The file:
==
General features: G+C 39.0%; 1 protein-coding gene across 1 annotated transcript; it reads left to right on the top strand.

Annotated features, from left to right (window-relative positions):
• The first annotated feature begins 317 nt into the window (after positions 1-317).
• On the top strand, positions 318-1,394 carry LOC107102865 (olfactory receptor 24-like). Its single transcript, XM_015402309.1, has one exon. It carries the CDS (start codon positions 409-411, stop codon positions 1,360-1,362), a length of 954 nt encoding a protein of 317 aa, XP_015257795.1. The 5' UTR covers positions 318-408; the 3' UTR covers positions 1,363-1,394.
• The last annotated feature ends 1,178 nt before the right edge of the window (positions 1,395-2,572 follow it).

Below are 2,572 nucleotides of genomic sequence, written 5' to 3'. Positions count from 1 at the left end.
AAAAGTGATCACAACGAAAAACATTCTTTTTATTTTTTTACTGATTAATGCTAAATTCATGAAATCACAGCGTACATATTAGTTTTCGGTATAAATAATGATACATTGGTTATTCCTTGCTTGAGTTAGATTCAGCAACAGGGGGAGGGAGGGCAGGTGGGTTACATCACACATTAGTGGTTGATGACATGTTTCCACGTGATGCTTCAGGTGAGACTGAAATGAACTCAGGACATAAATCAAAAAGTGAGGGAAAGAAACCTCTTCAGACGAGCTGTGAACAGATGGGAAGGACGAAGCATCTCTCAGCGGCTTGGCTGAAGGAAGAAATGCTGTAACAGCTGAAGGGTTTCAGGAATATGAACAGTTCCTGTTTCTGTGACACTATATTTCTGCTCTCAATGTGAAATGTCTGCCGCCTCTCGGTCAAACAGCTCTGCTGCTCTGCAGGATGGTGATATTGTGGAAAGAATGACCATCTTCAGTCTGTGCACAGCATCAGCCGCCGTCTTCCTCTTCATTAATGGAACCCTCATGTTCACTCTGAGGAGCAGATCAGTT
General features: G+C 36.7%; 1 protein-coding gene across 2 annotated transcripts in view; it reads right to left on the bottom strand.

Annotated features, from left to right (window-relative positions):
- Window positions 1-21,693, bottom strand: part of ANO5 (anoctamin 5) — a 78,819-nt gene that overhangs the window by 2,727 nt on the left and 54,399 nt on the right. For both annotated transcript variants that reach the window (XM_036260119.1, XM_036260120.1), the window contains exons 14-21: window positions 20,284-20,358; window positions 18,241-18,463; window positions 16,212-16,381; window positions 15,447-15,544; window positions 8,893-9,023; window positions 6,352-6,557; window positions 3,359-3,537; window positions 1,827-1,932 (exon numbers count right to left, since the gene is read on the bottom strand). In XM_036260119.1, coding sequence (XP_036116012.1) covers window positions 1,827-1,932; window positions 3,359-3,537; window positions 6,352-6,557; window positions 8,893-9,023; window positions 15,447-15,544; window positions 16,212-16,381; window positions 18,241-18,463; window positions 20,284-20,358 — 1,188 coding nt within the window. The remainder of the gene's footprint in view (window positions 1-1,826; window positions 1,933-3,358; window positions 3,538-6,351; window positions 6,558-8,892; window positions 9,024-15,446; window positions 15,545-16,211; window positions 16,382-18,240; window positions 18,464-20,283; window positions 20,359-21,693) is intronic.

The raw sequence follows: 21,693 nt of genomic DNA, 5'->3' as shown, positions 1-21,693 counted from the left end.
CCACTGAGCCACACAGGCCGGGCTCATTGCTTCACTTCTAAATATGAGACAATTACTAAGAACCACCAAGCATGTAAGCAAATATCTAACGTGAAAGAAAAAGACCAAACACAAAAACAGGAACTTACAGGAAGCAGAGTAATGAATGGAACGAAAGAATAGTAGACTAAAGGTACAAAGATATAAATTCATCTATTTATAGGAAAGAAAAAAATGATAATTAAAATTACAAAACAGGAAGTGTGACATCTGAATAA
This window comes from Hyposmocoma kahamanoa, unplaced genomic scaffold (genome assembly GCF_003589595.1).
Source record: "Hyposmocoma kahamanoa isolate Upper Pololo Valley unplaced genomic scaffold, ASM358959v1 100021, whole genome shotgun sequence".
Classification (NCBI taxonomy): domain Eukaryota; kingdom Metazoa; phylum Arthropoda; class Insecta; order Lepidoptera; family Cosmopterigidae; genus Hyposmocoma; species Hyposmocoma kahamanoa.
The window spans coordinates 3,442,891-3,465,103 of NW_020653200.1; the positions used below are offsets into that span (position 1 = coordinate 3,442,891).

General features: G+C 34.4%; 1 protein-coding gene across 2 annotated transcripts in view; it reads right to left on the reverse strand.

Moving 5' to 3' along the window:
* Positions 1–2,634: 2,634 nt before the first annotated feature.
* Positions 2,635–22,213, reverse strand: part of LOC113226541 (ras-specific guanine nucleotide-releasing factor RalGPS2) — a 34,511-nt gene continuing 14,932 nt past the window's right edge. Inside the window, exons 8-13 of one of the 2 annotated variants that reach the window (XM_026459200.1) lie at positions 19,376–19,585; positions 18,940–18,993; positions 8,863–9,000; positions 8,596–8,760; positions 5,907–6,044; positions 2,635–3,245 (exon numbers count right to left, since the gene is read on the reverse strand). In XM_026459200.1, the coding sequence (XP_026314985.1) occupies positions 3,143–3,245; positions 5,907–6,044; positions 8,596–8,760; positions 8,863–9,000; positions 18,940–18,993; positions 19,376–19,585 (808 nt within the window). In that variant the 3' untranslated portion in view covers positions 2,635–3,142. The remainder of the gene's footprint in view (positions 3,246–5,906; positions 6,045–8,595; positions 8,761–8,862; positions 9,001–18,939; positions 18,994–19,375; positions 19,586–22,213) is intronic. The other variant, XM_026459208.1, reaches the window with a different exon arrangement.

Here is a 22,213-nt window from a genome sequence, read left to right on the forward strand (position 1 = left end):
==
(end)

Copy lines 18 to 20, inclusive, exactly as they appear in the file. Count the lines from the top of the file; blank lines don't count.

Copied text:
Moving 5' to 3' along the window:
* Positions 1–2,634: 2,634 nt before the first annotated feature.
* Positions 2,635–22,213, reverse strand: part of LOC113226541 (ras-specific guanine nucleotide-releasing factor RalGPS2) — a 34,511-nt gene continuing 14,932 nt past the window's right edge. Inside the window, exons 8-13 of one of the 2 annotated variants that reach the window (XM_026459200.1) lie at positions 19,376–19,585; positions 18,940–18,993; positions 8,863–9,000; positions 8,596–8,760; positions 5,907–6,044; positions 2,635–3,245 (exon numbers count right to left, since the gene is read on the reverse strand). In XM_026459200.1, the coding sequence (XP_026314985.1) occupies positions 3,143–3,245; positions 5,907–6,044; positions 8,596–8,760; positions 8,863–9,000; positions 18,940–18,993; positions 19,376–19,585 (808 nt within the window). In that variant the 3' untranslated portion in view covers positions 2,635–3,142. The remainder of the gene's footprint in view (positions 3,246–5,906; positions 6,045–8,595; positions 8,761–8,862; positions 9,001–18,939; positions 18,994–19,375; positions 19,586–22,213) is intronic. The other variant, XM_026459208.1, reaches the window with a different exon arrangement.